php - Is it safe to store non-encoded passwords in a folder with chmod 0700?
Let's say I've got an application where my "administrators" are able to see the regular users passwords easily. They can even change it, if they need to.
When a new user comes, the "admin" adds the user to the "system", and gives him the password he just typed. Then the user may change it.
If the user forgets his password, he asks the "admin", whose will be able to see it and tells him.
In that application, let's say the passwords are stored in files which are stored in a directory.
The "administrators" are using (let's name it easily…) "admin.php" to access to their administration interface.
Is it safe to choose not to encrypt the passwords but to chmod the directory to "0700", so that only the "admin.php" script can access/modify it?
If not, can you tell why it is not safe to store it in a "0700" folder?
Is a SQL database safer than a "0700" folder?
What is the best way to do?
The point of hashing passwords is so that nobody except the user themselves can know the password. Because the password is supposed to be secret, and the secrecy of that piece of information is the only form of security the user has.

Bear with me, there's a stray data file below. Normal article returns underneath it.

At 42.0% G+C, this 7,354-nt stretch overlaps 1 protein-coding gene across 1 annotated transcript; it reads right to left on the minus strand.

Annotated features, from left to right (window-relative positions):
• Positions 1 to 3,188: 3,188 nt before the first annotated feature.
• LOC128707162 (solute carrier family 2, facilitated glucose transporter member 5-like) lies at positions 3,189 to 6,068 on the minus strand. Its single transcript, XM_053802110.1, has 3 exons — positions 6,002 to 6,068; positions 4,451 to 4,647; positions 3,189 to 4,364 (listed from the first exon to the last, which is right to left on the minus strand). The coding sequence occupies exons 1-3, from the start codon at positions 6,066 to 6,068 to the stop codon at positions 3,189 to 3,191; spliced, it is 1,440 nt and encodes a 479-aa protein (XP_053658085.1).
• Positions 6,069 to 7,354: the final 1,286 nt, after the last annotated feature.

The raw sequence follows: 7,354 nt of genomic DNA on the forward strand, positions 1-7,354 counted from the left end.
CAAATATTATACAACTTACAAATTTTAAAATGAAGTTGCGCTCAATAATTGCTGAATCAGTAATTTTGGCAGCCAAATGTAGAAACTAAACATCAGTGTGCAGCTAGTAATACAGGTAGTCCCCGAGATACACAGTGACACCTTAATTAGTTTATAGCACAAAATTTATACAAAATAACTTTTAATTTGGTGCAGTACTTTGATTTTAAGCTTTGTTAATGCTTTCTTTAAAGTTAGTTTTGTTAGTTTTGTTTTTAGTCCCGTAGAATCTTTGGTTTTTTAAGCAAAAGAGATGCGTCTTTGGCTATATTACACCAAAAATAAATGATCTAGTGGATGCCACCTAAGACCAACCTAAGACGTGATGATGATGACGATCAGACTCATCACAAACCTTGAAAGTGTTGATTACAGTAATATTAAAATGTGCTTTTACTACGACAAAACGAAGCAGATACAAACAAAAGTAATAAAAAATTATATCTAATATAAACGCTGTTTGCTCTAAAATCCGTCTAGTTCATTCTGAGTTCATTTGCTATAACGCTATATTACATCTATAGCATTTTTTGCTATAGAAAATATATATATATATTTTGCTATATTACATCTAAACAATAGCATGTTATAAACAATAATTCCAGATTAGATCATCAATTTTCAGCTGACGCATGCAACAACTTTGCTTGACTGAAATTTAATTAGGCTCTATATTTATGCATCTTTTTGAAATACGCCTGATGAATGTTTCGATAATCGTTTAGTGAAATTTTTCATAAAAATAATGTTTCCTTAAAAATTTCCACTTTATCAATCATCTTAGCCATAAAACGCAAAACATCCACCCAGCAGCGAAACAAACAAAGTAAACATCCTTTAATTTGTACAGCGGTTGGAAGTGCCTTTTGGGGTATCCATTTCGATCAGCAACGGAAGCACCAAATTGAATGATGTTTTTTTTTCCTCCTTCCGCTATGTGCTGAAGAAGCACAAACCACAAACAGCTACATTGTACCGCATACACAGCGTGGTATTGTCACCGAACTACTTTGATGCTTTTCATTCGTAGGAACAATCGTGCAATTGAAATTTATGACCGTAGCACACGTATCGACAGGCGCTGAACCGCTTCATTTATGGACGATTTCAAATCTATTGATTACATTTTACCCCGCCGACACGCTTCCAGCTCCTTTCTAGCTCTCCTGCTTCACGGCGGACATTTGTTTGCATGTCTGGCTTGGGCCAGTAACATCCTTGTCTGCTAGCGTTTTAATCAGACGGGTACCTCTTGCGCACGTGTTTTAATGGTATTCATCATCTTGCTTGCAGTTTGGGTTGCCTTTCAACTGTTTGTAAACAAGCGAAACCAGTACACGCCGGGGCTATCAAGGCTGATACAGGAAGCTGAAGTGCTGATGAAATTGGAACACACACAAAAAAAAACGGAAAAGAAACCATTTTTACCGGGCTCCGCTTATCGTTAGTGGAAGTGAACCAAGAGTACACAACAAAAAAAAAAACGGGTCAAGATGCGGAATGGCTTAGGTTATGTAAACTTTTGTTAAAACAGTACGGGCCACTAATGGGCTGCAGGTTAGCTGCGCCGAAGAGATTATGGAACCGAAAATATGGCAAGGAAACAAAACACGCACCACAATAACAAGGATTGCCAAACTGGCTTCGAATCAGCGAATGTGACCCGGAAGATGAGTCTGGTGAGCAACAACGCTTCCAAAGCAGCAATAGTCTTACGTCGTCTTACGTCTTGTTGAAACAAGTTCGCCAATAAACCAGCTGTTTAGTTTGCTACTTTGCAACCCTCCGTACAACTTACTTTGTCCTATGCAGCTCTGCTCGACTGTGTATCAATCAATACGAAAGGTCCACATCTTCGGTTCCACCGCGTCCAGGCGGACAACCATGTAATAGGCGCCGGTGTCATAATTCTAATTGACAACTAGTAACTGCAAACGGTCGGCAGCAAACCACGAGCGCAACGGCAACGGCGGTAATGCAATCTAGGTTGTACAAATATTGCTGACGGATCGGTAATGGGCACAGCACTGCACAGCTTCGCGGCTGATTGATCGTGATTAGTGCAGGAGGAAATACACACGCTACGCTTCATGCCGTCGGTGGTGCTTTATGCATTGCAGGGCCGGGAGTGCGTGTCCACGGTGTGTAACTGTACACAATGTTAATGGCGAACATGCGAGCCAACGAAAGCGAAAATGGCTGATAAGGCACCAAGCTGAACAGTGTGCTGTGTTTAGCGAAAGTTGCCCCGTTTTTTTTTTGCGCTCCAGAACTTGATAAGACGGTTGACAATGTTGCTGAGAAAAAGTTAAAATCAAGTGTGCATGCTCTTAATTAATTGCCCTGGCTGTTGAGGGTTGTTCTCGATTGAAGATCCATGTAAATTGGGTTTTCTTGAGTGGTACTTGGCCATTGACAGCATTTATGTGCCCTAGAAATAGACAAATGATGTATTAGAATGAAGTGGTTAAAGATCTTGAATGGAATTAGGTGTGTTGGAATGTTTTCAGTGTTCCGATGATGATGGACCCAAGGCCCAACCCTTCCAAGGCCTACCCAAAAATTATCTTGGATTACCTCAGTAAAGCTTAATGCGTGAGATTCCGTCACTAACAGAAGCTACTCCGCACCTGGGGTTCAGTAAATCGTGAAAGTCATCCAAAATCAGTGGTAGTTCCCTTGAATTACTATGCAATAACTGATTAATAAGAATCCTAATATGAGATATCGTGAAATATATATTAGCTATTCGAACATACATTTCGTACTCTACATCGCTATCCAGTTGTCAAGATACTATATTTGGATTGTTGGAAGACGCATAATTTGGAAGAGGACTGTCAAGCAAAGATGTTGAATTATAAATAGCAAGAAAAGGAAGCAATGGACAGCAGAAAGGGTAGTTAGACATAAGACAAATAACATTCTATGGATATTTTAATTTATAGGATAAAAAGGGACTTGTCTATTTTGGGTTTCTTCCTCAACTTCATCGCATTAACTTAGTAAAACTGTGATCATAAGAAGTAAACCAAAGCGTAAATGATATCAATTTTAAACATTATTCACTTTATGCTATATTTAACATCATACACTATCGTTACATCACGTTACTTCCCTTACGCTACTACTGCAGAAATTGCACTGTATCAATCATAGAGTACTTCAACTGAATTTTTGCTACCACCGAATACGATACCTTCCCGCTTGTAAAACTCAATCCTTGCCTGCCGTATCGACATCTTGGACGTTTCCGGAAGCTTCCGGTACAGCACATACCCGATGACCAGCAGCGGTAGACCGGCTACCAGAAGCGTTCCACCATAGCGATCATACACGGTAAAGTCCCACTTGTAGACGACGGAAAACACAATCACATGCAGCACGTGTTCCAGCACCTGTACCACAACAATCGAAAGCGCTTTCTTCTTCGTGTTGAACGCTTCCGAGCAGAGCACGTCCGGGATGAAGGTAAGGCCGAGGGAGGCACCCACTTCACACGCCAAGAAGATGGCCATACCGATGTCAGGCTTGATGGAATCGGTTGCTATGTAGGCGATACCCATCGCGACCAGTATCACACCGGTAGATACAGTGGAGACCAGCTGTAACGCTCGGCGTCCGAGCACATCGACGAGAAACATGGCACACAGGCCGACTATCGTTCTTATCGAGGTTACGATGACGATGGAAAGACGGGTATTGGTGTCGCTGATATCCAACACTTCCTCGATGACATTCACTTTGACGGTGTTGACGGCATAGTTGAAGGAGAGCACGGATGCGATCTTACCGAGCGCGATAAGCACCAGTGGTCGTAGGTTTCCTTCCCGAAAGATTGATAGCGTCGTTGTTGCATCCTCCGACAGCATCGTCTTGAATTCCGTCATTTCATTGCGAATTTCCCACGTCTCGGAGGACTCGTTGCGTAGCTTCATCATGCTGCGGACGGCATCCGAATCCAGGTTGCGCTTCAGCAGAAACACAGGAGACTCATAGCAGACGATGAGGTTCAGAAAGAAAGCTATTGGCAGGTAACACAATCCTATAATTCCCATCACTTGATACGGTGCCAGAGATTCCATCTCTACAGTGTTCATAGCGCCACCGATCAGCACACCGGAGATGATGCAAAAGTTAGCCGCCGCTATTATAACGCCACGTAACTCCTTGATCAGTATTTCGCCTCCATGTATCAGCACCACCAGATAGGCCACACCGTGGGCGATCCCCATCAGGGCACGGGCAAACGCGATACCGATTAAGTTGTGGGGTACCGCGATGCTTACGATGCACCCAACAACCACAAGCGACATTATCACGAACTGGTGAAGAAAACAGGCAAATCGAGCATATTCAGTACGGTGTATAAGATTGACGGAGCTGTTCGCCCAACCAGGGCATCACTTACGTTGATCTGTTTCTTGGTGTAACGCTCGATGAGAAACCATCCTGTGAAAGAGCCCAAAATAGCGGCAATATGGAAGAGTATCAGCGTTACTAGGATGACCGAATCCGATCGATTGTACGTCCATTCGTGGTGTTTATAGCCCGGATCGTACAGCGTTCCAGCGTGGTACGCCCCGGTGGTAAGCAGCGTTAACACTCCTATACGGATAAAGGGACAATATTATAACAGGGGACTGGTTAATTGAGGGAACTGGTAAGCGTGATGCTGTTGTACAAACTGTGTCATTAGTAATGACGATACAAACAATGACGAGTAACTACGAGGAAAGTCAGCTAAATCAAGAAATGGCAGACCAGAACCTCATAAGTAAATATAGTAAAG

By storing passwords in plaintext, you make it possible for people other than the actual user to know the password. That replaces the security of mathematical certainty (or at least probability) with the security of human fallibility, system configuration and business procedures. At least one of which is more likely to fail than math.
If your admins are reading the password back to users over the phone, they have basically already failed the procedure part. Sounds like your organisation isn't treating passwords as a form of security, but an inconvenience to work around to begin with, so… whatever I guess? ¯\_(ツ)_/¯
This isn't save at all. You should always use salted password hashing. There isn't a single excuse not to hash passwords.
Safe is a relative word. There's a degree of safety in that an admin's privilege level or a system acts as a security measure because it's a barrier to accessing that directory. Bypassing either of those grants direct access to those passwords, whereas that wouldn't be the case if they were hashed. Hashes are one way functions. Meaning that you can't derive the password unless you perform a rainbow table attack, which along with those two security barriers, further increases the attack cost for an attacker. And that, from an Information Security standards standpoint is a good security practice. That said, hashes aren't absolutely safe either. There are databases out there with hashes so the rainbow table cost can be avoided. So overall, it's less safe because they aren't using standard security practices.